Does that mean what I think it means? i.e. that if you start at the 17 the D is more likely to get a TaInt or a TaFu (or, I suppose, a safety) than the O is to get a field goal or a TD on that drive? Like, if starting on the 17 makes it more likely to result in a turnover that's one thing (turnovers may or may not lead to points on the following possession). If it actually has some statistical suggestion of points by the D-unit, that's something else, and really compounds the value of pinning a team on a kickoff.
 

Mooch

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Another shocker for me: PFF absolutely DETESTS the Chargers offensive line. According to them, LAC has the 3rd worst O-Line in the NFL this season with some particularly leaky spots in pass protection at Left Guard and Right Tackle.
 

Kliq

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I honestly don't know how much can be learned about the Charger defense from yesterday's game. The Charger's came out with a very specific game plan to stop Baltimore's unique offense and it worked. I'd doubt that they would have the same approach against the Patriots. The big thing I noticed was just how slow Jackson was with his reads when he went back to pass. If his first option wasn't open, he was screwed and his slow progression led to a lot of the pressure and a couple of turnovers, including the fumble on the final drive. The Charger's are not going to have that luxury against Brady, so I think a lot of the pressure we saw in the Baltimore game can be avoided by a better QB.
 

Hendu for Kutch

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Insane? perhaps, but I'm a purist and don't want to dilute the glorious past. I save "BEAT LA" for Magic, Kobe, perhaps LeBron, and grudgingly for Kershaw in the WS, but not for carpet-baggers from San Diego in the divisional round.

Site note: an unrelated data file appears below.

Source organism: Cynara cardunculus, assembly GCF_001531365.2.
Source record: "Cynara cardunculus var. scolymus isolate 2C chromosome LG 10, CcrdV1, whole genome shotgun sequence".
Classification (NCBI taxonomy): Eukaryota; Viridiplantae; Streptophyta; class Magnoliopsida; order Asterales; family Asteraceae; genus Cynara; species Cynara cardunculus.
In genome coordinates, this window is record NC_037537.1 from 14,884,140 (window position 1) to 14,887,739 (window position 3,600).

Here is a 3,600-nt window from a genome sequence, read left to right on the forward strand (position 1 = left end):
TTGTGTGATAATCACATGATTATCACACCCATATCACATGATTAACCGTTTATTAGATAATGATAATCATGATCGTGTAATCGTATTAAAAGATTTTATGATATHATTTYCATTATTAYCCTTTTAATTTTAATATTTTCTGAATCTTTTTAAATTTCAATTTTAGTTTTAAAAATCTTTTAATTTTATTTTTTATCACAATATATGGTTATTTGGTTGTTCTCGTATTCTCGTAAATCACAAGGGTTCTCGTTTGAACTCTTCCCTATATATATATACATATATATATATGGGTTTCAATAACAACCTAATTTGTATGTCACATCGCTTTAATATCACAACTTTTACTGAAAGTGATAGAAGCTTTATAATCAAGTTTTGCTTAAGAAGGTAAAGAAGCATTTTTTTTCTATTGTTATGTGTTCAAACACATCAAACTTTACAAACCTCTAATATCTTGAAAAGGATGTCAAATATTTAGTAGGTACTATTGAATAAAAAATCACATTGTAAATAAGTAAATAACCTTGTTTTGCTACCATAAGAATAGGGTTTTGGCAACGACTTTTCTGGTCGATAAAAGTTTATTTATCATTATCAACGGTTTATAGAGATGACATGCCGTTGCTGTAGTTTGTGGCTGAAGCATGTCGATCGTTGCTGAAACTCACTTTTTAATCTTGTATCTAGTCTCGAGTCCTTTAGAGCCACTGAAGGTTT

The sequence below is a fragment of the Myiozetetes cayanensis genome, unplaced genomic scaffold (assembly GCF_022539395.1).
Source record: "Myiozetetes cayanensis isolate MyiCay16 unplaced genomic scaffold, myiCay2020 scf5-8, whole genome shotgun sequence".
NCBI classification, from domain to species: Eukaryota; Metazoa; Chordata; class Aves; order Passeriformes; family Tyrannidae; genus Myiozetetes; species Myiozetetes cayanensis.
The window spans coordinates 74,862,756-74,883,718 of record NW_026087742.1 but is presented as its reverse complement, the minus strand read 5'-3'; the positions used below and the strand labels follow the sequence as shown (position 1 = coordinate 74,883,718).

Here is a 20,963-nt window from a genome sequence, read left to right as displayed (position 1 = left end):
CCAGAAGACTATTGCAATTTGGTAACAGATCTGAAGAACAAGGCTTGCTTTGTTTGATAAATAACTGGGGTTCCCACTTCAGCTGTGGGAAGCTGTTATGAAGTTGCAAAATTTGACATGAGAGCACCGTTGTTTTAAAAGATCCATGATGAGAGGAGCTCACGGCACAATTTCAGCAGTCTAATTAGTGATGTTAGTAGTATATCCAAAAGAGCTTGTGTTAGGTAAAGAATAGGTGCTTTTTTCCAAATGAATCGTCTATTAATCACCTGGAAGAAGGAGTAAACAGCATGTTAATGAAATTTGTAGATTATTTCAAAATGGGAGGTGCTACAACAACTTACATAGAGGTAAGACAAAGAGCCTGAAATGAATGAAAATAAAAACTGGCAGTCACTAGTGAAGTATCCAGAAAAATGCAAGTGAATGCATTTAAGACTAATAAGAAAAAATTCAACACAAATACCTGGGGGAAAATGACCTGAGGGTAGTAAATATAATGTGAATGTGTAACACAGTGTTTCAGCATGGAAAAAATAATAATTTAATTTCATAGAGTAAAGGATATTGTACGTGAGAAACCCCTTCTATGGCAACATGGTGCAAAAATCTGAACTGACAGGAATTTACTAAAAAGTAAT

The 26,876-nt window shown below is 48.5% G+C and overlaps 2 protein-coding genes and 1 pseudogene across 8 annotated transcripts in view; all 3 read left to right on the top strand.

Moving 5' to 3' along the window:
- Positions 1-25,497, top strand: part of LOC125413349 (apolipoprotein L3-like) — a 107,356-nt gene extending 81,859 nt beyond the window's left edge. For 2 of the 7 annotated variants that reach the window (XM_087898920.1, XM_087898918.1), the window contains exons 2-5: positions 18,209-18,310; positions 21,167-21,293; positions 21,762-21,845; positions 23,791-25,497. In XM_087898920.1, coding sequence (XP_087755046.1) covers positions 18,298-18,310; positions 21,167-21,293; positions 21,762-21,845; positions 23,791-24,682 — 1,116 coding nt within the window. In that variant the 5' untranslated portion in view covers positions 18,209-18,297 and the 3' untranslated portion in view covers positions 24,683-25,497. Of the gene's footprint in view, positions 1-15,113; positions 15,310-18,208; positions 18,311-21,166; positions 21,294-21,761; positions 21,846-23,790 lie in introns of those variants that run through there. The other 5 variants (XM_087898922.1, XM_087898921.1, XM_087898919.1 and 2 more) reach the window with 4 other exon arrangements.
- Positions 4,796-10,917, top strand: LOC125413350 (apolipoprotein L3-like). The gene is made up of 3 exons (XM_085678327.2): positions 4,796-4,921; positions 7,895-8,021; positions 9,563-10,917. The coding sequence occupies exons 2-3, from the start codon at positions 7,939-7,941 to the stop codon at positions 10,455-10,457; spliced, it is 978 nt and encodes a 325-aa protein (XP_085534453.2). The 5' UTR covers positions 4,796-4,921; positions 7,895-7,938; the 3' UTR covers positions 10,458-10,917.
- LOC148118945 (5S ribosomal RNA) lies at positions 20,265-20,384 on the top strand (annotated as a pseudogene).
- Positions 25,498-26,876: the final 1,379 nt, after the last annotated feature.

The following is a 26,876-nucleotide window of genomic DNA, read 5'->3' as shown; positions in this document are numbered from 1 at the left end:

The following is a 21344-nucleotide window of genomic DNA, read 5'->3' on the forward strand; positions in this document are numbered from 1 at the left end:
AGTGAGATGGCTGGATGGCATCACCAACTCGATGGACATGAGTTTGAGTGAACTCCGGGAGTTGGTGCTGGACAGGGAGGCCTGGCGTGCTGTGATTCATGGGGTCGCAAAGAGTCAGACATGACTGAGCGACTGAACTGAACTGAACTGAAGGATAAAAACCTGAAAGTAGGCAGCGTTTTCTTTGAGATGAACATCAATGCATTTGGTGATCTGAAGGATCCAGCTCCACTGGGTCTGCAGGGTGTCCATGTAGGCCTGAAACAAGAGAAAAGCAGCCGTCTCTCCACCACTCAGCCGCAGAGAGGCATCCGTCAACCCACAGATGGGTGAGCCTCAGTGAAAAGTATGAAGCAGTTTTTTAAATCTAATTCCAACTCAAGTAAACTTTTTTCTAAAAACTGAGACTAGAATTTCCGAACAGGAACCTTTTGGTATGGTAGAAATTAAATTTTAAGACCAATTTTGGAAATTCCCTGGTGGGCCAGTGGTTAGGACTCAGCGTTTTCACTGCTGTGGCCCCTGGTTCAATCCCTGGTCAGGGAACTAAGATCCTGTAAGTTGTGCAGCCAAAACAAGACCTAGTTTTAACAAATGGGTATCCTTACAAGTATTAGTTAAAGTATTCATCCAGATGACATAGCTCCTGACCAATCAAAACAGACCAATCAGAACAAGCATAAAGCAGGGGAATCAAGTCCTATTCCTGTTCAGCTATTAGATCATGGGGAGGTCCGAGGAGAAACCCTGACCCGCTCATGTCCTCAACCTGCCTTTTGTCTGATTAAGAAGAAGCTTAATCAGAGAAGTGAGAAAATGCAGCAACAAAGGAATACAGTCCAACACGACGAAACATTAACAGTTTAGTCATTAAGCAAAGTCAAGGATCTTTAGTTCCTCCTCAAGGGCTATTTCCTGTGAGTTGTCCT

But far be it from me to be a wet blanket, so chant BEAT LA for the Carson Chargers.

I'm holding my voice and ammo dry for the Rams in the SB.
These fly forever my friend, and a win this weekend gets us one.

 

Super Nomario

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Does that mean what I think it means? i.e. that if you start at the 17 the D is more likely to get a TaInt or a TaFu (or, I suppose, a safety) than the O is to get a field goal or a TD on that drive? Like, if starting on the 17 makes it more likely to result in a turnover that's one thing (turnovers may or may not lead to points on the following possession). If it actually has some statistical suggestion of points by the D-unit, that's something else, and really compounds the value of pinning a team on a kickoff.
Much more likely a punt that puts the other team in good field position to score first. Not necessarily a defensive score (which are rare, obviously).
 

BusRaker

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I'd like to see the Pats come out with two tight ends and Develin but split Gronk out wide creating a mismatch on the outside. This is going to be the kind of game where we could really use a big back like LBGT to hammer their small package on the ground and Gordon to stretch the field. I worry we don't have either skill set to capitalize on their weaknesses.